Fourhundred pages, one affable smile. Let’s congregate!

Cacti are shepherds of time. Ever since I saw the enormous cactus in Can Yücel’s garden, I knew he was a very special person. Of course, I already knew that thanks to his poems, but quality of poetry is a concrete matter only for great poets – for normal people it is all abstract, intangible and relative.

Listening to the latest Nieuwe Contrabas, I thought: yes, exactly. You have six books on the ‘shortlist’ of the Libris and they manage to evoke a handful of affable smiles from three people. That is exactly how I know Dutch literature.

There is no such thing as the roaring laughter as I experience with Tjechov or Gombrovicz. A faint smile, and then a cosy meeting about the book to ‘determine the quality’.

As a poet, you can then shout that this quality has long since been concretely determined by the body, that books which, after reading 400 pages, manage to evoke an affable smile twice, cannot possibly be literary books.

Opposite you now is an army of hollow-eyed psyborgs who haven’t the faintest idea what you’re talking about. Literature is to them what fibre is to a government dietician: a word that covers a load.

That’s how it should be. And exciting literature, those are the books that are about the right woke subjects. Counting, reading comprehension, theming, normalcy-cramp. All that is the norm, has become 99.9% of literature. Those who expect roaring laughter from a literary book, and not once or twice per book but once or twice per page – they have landed in the wrong era.

But for me, that is precisely not literature. That’s why I was all the happier to hear people to whom I gave Flierman’s Passage laughing with great regularity. And I’m also very glad that I’ve understood what a farce Dutch literature has become, or has always been.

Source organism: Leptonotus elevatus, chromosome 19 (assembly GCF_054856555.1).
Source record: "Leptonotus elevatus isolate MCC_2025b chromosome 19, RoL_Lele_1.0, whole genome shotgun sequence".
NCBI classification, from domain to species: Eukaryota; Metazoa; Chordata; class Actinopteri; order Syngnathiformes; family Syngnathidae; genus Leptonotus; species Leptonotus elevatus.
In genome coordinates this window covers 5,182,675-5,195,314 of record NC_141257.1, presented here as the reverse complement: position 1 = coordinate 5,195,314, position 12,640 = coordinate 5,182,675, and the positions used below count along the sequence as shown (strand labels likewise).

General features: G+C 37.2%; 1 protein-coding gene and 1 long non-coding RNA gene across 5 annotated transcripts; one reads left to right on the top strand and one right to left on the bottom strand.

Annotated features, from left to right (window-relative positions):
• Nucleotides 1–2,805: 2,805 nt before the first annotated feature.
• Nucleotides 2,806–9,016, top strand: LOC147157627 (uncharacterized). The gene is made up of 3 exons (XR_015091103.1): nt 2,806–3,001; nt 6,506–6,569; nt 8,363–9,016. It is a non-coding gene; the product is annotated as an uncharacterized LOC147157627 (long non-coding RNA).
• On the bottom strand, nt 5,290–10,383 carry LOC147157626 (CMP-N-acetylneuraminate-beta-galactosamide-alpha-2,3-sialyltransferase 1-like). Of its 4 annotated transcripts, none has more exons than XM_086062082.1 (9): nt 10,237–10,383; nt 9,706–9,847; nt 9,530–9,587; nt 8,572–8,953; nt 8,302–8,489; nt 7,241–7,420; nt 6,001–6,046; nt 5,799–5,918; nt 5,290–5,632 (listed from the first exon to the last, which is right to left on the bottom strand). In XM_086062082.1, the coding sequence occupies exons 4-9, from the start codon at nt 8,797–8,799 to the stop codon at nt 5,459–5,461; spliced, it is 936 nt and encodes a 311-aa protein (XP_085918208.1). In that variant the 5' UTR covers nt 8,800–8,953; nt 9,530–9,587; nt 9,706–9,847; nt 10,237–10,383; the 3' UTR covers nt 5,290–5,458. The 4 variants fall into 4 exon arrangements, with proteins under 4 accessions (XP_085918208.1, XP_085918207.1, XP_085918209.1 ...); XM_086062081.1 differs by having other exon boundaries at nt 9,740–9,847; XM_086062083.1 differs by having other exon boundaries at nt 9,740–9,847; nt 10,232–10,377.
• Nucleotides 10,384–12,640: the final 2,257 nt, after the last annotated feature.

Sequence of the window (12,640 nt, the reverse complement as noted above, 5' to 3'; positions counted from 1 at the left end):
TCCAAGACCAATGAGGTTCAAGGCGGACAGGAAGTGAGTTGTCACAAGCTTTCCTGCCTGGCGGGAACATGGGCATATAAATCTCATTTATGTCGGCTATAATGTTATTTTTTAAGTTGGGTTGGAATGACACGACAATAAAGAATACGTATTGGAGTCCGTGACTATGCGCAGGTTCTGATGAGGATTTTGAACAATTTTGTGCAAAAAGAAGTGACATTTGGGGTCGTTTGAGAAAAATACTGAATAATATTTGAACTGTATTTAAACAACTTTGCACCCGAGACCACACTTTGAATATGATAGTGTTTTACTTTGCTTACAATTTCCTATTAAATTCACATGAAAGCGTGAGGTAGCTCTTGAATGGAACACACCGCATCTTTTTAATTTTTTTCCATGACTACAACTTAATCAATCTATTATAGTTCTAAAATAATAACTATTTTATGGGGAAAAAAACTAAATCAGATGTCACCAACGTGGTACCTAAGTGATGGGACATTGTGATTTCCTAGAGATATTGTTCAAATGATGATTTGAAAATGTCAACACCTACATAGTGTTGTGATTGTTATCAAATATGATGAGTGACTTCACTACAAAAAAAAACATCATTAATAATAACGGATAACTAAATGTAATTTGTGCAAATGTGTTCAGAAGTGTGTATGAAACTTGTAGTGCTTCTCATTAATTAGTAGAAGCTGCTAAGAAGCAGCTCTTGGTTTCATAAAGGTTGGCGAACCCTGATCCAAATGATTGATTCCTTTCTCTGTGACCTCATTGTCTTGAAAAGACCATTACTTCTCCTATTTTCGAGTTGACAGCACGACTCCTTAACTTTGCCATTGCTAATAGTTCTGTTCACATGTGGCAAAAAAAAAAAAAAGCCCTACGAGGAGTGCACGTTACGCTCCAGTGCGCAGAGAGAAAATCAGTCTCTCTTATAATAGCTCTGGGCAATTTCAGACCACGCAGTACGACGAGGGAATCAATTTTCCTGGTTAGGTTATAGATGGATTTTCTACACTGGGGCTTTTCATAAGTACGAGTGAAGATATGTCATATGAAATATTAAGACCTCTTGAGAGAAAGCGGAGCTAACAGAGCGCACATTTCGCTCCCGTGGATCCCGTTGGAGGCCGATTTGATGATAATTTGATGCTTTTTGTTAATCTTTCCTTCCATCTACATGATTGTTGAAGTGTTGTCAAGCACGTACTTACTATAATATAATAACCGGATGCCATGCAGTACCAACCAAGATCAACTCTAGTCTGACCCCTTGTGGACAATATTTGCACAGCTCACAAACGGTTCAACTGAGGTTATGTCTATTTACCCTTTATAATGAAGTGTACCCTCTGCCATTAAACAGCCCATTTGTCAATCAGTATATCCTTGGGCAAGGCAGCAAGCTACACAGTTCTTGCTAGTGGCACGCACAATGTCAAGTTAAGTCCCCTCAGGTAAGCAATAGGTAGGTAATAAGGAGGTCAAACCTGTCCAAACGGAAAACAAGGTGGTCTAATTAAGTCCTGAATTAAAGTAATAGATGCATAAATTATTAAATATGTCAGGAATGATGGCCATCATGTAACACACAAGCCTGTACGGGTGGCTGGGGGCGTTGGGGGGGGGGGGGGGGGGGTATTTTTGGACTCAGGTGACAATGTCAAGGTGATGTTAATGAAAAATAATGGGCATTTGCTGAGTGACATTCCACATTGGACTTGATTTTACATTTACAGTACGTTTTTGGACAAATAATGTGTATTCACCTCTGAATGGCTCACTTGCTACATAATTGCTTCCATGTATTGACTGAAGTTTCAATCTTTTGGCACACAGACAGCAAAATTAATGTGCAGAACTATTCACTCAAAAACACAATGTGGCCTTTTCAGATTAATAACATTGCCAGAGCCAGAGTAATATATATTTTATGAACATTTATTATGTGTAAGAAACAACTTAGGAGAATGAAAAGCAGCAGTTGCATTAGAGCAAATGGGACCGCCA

They themselves, however, have a different opinion about that. You have to dose the laughter correctly. And the right dose is? Two affable smiles per book. That is how it should be.

Whether a giant cactus will grow somewhere after my death, I do not know. What I do know is that it will not be announced anywhere, that nobody will mourn my disappearance. Good thing, you don’t want to be next to Steve Jobs and (Tjee – I’ve literally forgotten the name of this fake writer!) – well, you don’t want to become a Hero of the Hollow Calorie after all – you’d rather literally eat the cactus.

In the meantime, the whinging goes on. Ionica Smeets, Breukers or van Willigenburg: they keep pretending that this is what ‘the higher-ups’ are supposed to do, they may scold a bit but nobody dares to say that this is simply not literature. They keep pretending that this must be the higher stuff. And that is because to these people literature is essentially just a game, a game meant to have cosy meetings about.

For those for whom the difference between ‘good’ and ‘genius’ does not consist of an abyss but of a few clear-cut numbers on a piece of paper, literature will always be an entertaining game. And then you are dead, and nothing special will remain, but what a laugh you’ve had with all those trivial books in that game!

Reality check

In reality, however, there are only two modi operandi in art: humour and tragedy. Where a book fails to make you laugh twice every page, it may be one that manages to make you cry every other page.

But books that do not provoke any physical reaction? Higher literature? Bitch, please. That would be a total break with the whole corpus that the canon is based on. Books that are good because they deal with a certain theme. Books that are fun because you can give them to a student as a present.